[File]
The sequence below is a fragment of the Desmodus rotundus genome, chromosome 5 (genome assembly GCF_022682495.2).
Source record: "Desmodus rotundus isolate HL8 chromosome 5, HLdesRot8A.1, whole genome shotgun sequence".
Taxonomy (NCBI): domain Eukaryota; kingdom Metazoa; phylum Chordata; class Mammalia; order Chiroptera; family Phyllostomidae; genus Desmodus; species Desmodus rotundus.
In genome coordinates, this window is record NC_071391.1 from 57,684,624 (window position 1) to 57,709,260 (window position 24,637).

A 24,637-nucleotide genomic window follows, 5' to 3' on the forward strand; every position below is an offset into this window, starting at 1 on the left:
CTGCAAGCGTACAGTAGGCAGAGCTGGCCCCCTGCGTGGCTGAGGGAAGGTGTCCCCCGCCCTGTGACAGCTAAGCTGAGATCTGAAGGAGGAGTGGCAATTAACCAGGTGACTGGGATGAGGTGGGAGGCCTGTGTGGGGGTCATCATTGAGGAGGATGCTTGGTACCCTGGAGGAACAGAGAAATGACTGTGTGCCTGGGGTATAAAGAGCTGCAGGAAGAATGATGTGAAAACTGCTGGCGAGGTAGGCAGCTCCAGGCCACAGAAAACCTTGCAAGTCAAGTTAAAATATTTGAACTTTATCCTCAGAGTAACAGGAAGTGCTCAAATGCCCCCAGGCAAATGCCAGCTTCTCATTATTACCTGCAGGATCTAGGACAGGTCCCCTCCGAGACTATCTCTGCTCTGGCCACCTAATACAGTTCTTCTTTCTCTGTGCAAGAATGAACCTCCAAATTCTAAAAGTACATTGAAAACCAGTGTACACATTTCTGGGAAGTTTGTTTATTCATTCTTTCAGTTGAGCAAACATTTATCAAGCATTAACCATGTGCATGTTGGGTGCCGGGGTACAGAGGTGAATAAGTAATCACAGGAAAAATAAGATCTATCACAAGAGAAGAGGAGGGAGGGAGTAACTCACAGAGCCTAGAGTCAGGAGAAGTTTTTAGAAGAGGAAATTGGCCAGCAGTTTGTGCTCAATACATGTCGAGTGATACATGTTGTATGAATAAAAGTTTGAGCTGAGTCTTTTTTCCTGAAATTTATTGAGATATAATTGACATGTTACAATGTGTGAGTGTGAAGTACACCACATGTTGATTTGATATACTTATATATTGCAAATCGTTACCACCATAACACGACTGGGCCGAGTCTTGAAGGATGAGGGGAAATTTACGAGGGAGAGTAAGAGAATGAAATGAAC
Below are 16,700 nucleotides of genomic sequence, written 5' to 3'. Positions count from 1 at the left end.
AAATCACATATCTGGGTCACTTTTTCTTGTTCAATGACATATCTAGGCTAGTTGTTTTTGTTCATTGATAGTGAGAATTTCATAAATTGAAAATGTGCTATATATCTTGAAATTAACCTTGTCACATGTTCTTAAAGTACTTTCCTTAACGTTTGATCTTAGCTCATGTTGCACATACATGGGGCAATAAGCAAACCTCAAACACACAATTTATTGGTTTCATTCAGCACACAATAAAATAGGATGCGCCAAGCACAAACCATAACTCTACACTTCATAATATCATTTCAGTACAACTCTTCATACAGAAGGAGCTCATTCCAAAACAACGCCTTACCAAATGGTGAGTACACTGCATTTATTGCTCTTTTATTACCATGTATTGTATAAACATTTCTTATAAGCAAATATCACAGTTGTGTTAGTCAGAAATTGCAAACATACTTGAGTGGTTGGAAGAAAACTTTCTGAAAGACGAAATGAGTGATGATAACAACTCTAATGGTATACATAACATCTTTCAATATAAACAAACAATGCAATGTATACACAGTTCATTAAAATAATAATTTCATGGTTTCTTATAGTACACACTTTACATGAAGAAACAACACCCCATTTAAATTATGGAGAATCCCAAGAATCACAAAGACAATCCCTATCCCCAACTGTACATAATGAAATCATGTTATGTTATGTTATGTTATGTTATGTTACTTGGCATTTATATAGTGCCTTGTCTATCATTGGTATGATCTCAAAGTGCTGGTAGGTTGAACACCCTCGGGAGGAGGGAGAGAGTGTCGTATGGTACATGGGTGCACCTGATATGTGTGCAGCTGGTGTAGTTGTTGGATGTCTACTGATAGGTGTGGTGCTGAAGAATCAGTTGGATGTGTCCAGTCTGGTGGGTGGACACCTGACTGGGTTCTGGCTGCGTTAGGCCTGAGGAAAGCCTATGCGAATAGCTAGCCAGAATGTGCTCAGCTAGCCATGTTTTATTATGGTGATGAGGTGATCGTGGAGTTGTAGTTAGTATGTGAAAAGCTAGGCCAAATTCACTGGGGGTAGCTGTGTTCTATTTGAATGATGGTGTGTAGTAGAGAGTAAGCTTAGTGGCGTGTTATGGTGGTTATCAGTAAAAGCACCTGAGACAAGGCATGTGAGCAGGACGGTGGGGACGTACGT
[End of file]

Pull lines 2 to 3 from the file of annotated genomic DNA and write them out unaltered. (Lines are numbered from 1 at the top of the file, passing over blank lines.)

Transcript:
Source record: "Desmodus rotundus isolate HL8 chromosome 5, HLdesRot8A.1, whole genome shotgun sequence".
Taxonomy (NCBI): domain Eukaryota; kingdom Metazoa; phylum Chordata; class Mammalia; order Chiroptera; family Phyllostomidae; genus Desmodus; species Desmodus rotundus.